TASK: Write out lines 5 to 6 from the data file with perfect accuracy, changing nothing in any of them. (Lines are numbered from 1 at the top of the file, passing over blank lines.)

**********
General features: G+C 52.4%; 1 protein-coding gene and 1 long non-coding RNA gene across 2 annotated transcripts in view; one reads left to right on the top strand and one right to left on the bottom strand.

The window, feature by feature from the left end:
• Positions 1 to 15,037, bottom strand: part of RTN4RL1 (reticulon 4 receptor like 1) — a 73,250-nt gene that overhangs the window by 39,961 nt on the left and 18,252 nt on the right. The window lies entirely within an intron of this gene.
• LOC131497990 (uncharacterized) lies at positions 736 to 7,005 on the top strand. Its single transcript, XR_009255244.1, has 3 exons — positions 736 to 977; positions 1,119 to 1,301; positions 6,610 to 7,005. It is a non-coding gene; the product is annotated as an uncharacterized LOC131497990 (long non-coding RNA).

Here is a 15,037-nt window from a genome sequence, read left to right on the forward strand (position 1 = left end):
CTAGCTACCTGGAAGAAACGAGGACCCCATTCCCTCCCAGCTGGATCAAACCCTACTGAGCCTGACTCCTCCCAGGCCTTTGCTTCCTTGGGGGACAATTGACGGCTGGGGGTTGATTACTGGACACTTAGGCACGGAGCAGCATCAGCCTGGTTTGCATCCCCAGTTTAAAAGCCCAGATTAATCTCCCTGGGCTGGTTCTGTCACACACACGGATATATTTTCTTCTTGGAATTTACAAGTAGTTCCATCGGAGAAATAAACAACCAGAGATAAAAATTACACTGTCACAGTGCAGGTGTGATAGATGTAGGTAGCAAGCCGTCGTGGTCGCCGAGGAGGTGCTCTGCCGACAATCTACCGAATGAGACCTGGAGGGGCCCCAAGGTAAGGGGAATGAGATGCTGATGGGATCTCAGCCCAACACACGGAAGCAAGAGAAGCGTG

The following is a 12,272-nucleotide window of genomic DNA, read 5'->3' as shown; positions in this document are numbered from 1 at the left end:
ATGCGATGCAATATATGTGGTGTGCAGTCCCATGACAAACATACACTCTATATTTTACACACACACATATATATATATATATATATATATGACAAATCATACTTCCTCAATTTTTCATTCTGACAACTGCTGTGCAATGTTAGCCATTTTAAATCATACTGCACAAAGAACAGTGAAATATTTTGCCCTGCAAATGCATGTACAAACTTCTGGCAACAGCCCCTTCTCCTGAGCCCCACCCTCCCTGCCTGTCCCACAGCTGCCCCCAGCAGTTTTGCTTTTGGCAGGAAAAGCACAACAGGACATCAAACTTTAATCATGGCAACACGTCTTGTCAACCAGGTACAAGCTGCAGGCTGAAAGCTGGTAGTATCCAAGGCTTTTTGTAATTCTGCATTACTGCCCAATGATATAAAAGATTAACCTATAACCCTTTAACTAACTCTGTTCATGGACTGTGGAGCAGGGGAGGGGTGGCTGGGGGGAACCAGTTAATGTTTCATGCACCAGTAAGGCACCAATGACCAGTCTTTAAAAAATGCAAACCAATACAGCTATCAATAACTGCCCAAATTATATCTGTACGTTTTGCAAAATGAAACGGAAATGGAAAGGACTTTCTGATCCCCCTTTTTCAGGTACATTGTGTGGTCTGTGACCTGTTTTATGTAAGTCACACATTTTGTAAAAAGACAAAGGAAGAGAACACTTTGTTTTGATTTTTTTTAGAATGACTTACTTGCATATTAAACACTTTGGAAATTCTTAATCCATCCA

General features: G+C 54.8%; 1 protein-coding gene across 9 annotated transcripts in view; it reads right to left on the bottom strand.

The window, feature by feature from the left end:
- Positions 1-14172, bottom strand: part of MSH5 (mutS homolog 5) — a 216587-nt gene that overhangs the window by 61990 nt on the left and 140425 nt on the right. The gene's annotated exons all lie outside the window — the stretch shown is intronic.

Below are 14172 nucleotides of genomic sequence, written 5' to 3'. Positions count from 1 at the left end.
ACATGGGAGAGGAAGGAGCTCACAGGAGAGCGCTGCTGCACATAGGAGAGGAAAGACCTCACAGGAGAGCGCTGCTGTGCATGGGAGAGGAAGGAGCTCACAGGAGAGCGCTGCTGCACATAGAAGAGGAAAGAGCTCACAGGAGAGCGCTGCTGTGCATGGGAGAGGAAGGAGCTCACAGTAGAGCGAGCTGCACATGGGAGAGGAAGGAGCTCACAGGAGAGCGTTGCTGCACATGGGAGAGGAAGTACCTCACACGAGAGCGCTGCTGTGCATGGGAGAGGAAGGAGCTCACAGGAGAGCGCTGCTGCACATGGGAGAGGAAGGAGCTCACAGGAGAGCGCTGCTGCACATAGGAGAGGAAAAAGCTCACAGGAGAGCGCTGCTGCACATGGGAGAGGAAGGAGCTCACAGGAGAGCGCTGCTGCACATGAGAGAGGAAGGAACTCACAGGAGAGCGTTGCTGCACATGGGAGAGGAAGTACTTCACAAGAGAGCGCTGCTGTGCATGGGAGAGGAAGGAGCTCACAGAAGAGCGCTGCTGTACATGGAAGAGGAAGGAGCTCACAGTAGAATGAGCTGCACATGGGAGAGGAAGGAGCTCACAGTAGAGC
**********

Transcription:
Here is a 15,037-nt window from a genome sequence, read left to right on the forward strand (position 1 = left end):
CTAGCTACCTGGAAGAAACGAGGACCCCATTCCCTCCCAGCTGGATCAAACCCTACTGAGCCTGACTCCTCCCAGGCCTTTGCTTCCTTGGGGGACAATTGACGGCTGGGGGTTGATTACTGGACACTTAGGCACGGAGCAGCATCAGCCTGGTTTGCATCCCCAGTTTAAAAGCCCAGATTAATCTCCCTGGGCTGGTTCTGTCACACACACGGATATATTTTCTTCTTGGAATTTACAAGTAGTTCCATCGGAGAAATAAACAACCAGAGATAAAAATTACACTGTCACAGTGCAGGTGTGATAGATGTAGGTAGCAAGCCGTCGTGGTCGCCGAGGAGGTGCTCTGCCGACAATCTACCGAATGAGACCTGGAGGGGCCCCAAGGTAAGGGGAATGAGATGCTGATGGGATCTCAGCCCAACACACGGAAGCAAGAGAAGCGTG